Core muscles are more than just rockin' 10-pack abs. Your core protects your lower back from injury, and provides stability to the hips and shoulders.
Most people add a 90-second plank to the end of their gym session and think that they've made a difference - they haven't.
The core is a complex group of muscles with a complex function. It takes more than 90 seconds to have a good core session.
There are 4 major muscles in your core. In order of depth, they are:
External abdominal oblique. They give you the ridge on the side of the abdomen and modulate side-to-side movement of the spine.
Rectus abdominis. This is the 6-pack muscle. It flexes the spine forwards, and protects against over-extension of the spine.
Internal abdominal oblique. You can't see this muscle from the outside, but it has the same function as external abdominal oblique, but it is deeper and stronger.
Transverse abdominis. This is the strongest muscle of the core. It is the one that hurts when you hold a long plank. It stabilises the lower and mid-back.
If you want to strengthen your core and minimise low back injuries, you have to strengthen all 4 of these muscles. For practicality's sake, I group the muscles into 2 groups: Anterior abdominals (rectus abdominis & transverse abdominis), and Oblique abdominals (external abdominal oblique & internal abdominal oblique)
Moreover you have to strengthen them by using both dynamic and isometric exercises. Dynamic exercises are exercises are like crunches or sit-ups. They have a short concentric phase where the muscles will shorten as they contract, and a long eccentric phase where the muscles will lengthen under strain. Isometric exercises are exercises like planks. There is no movement, you just hold a stable contraction for a long period of time.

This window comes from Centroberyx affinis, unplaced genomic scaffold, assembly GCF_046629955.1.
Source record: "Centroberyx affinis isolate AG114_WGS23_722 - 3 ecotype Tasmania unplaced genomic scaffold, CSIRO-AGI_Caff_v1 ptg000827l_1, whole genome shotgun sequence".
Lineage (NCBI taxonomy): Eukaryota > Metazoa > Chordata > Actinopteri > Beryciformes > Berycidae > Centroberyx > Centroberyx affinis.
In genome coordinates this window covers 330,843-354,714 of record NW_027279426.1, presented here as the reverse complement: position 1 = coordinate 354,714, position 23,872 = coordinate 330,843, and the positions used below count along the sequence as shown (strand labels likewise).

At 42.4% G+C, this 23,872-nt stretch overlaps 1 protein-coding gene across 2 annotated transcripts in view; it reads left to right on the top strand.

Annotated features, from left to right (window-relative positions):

For a successful core-strengthening session, you have to hit all 4 major muscles of the core with both dynamic and isometric exercises. Here is an example:
Circuit 1: Dynamic Exercises (3 rounds)
Exercise 1 Crunches with weight plate for anterior abdominals
Exercise 2 Hip dips (on both sides) for oblique abdominals
Exercise 3 Elevated mountain-climbers for all 4 major muscles
Circuit 2: Isometric Exercises (3 rounds)
Exercise 1 Plank until fail for anterior abdominals
Exercise 2 Side-plank until fail (on both sides) for oblique abdominals
If you want more information on kcore strength, email me directly via the contact page. If you want specific information about your own injury or if you're after treatment for an injury, contact one of my clinics directly to make an appointment. Details of those clinics can be found here.
Dr Mitch Clark